Dengue and arbo-viral diseases - latest story
Recognizing the rapidly increasing threat posed by expanding dengue outbreaks, several Member States in the Western Pacific have called on WHO to develop a new regional action plan beyond 2015.
Dengue is a mosquito-borne viral disease impacting tropical and subtropical countries. Flourishing in urban, suburban and rural settings, the incidence of dengue has soared 30-fold over the last 50 years. An estimated 50 to 100 million infections now occur annually in over 100 endemic countries, putting almost half of the world’s population at risk.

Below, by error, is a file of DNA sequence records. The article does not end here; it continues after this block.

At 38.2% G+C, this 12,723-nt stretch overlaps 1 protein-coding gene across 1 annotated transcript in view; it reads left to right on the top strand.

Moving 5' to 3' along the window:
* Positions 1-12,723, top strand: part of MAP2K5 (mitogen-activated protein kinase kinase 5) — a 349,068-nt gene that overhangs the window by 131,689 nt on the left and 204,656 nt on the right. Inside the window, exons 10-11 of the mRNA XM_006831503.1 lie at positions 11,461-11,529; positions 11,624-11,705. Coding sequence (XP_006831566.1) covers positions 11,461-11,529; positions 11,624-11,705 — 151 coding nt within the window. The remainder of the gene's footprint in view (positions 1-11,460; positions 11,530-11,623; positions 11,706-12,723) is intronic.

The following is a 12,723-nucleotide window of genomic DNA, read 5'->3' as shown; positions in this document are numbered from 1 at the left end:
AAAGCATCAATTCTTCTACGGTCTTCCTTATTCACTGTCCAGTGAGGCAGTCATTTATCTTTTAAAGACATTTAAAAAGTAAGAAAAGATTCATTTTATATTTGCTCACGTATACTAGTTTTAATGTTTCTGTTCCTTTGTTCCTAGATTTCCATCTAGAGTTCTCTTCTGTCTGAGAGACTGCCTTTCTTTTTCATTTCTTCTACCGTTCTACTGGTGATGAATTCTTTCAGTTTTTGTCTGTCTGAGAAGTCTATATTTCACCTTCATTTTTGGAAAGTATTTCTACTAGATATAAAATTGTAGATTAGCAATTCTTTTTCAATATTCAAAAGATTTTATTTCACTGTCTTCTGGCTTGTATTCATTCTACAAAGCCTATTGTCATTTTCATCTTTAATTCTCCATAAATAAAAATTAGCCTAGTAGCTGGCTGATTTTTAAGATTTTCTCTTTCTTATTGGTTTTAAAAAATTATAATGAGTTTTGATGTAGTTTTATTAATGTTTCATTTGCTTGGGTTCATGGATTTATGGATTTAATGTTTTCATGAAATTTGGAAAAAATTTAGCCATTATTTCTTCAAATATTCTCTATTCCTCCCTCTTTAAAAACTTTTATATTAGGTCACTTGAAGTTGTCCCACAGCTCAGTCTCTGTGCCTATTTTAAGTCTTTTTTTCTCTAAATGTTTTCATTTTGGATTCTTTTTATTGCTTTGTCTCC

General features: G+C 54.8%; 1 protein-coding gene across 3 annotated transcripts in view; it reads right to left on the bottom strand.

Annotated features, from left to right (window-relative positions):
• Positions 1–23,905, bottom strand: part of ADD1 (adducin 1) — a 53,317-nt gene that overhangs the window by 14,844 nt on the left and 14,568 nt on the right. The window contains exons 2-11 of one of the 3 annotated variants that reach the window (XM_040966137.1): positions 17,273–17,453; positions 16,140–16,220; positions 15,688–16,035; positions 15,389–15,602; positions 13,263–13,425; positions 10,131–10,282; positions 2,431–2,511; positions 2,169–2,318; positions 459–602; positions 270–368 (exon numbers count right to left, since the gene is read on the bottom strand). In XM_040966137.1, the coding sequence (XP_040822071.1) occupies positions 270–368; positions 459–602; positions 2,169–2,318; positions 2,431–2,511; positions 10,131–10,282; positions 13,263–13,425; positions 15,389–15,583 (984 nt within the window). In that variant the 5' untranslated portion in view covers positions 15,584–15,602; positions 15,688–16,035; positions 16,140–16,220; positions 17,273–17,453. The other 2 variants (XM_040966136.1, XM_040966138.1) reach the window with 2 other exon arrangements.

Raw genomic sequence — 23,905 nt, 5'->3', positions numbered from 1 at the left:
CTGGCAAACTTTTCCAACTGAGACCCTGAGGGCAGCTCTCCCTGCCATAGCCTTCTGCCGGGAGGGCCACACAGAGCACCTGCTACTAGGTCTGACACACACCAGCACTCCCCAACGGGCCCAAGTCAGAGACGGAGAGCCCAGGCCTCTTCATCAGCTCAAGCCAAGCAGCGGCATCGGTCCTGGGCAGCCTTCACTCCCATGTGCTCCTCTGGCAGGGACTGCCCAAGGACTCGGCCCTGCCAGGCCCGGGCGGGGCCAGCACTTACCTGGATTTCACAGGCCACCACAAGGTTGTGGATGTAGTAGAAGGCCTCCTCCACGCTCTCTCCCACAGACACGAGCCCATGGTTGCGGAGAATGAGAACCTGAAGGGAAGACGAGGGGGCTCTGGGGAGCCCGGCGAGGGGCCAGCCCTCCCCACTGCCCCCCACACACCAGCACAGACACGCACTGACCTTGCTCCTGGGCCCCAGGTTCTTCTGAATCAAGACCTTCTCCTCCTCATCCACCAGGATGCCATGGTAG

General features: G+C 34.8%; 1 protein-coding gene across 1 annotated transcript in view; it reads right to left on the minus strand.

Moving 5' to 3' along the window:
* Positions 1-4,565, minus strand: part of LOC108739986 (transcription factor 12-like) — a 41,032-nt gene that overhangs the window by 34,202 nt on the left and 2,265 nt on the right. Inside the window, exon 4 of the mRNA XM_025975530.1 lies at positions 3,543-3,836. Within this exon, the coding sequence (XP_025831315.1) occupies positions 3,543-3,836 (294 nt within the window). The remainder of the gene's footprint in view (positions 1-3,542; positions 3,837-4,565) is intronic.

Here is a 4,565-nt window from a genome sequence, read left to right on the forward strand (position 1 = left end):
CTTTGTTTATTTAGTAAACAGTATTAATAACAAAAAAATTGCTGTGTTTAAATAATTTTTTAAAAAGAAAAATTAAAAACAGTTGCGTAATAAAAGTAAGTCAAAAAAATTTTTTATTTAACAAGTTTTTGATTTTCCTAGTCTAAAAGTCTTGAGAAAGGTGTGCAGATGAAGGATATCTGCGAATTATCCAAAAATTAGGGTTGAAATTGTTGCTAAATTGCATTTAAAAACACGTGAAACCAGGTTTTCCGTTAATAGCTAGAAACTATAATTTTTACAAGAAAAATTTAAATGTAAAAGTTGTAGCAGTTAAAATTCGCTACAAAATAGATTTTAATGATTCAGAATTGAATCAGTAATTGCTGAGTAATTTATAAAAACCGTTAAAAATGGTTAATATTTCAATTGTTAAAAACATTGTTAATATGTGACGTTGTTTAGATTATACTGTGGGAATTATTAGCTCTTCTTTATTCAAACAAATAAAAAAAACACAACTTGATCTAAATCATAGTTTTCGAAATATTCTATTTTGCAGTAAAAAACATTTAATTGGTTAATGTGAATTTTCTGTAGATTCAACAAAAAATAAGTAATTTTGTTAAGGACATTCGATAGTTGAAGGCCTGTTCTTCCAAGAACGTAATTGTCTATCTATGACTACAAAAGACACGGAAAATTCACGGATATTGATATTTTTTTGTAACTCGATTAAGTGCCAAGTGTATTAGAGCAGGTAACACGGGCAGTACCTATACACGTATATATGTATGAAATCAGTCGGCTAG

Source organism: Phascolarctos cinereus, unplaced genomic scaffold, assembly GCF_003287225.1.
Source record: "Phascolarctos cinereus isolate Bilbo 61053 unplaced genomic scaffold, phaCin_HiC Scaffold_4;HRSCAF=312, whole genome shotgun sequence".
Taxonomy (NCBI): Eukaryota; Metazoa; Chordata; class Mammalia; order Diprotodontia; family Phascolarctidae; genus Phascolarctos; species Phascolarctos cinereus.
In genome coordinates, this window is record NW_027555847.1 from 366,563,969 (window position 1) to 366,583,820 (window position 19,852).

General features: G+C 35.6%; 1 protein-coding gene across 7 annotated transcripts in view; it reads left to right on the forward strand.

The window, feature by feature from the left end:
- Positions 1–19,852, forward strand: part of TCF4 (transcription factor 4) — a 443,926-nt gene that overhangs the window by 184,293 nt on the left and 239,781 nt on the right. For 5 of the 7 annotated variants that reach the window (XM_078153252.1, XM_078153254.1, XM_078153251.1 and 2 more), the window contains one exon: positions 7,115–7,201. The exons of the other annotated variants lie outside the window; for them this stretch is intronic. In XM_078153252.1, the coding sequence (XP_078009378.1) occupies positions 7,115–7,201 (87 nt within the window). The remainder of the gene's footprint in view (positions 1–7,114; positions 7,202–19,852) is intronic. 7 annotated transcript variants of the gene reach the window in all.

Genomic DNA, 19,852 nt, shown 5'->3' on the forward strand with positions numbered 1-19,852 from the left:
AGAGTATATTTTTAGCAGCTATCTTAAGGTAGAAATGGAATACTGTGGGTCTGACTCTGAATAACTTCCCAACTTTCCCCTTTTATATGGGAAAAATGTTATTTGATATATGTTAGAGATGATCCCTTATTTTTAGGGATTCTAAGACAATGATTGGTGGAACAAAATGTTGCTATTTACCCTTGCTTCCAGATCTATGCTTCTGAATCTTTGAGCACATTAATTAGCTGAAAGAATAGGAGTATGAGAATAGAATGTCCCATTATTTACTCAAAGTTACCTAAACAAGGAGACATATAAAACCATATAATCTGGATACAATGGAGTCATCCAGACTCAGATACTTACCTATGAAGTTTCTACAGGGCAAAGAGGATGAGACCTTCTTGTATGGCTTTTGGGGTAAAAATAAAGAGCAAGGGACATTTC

The number and intensity of dengue outbreaks affecting the Western Pacific Region continues to show an increasing trend despite Member States’ efforts. Although dengue outbreaks continue to occur in many Member States, funds to scale up and sustain routine dengue control are lacking. Accordingly, achieving the goals and objectives of the “Global Strategy for Dengue Prevention and Control 2012 – 2020” in the Region remains a serious challenge.
Chikungunya and Zika Fever are two mosquito-borne viral diseases that have been reported from several member states in recent years. Chikungunya was first described during an outbreak in southern Tanzania in 1952. It is an RNA virus that belongs to the alphavirus genus of the family Togaviridae. The name “chikungunya” derives from a word in the Kimakonde language, meaning “to become contorted”, and describes the stooped appearance of sufferers with joint pain (arthralgia).
75%Population affected by dengue lives in the Asia Pacific regionRead more